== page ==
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2.6 Specifying input files on the command line

The remaining arguments on the command line are taken to be input file names. If no names are present, standard input is read. A file name of - is taken to mean standard input. It is conventional, but not required, for input files to end in ‘.m4’.

The input files are read in the sequence given. Standard input can be read more than once, so the file name - may appear multiple times on the command line; this makes a difference when input is from a terminal or other special file type. It is an error if an input file ends in the middle of argument collection, a comment, or a quoted string.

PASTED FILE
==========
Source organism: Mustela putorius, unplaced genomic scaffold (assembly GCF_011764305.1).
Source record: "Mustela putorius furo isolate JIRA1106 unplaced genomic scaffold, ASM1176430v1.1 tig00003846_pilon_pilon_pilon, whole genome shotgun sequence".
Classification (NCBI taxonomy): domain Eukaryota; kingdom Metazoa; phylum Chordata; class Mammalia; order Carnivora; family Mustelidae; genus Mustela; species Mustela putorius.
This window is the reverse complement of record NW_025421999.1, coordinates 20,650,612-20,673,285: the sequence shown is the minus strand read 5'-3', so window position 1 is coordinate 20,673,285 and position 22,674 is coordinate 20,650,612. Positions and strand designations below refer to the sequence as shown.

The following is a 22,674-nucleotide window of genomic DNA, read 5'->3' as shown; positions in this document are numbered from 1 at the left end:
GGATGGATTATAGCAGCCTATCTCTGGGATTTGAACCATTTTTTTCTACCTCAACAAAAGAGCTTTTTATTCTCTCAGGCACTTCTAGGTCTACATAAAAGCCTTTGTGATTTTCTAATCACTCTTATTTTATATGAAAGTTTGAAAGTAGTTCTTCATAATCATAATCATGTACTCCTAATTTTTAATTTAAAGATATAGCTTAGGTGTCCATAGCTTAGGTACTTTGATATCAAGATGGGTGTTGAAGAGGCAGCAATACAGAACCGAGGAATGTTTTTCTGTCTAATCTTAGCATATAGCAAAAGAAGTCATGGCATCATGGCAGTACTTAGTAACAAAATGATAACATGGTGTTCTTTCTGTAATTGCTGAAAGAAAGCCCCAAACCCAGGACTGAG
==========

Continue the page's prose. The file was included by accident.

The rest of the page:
The options --define (-D), --undefine (-U), --synclines (-s), and --trace (-t) only take effect after processing input from any file names that occur earlier on the command line. For example, assume the file foo contains:

$ cat foo

The text ‘bar’ can then be redefined over multiple uses of foo:

$ m4 -Dbar=hello foo -Dbar=world foo

If none of the input files invoked m4exit (see M4exit), the exit status of m4 will be 0 for success, 1 for general failure (such as problems with reading an input file), and 63 for version mismatch (see Using frozen files).

If you need to read a file whose name starts with a -, you can specify it as ‘./-file’, or use -- to mark the end of options.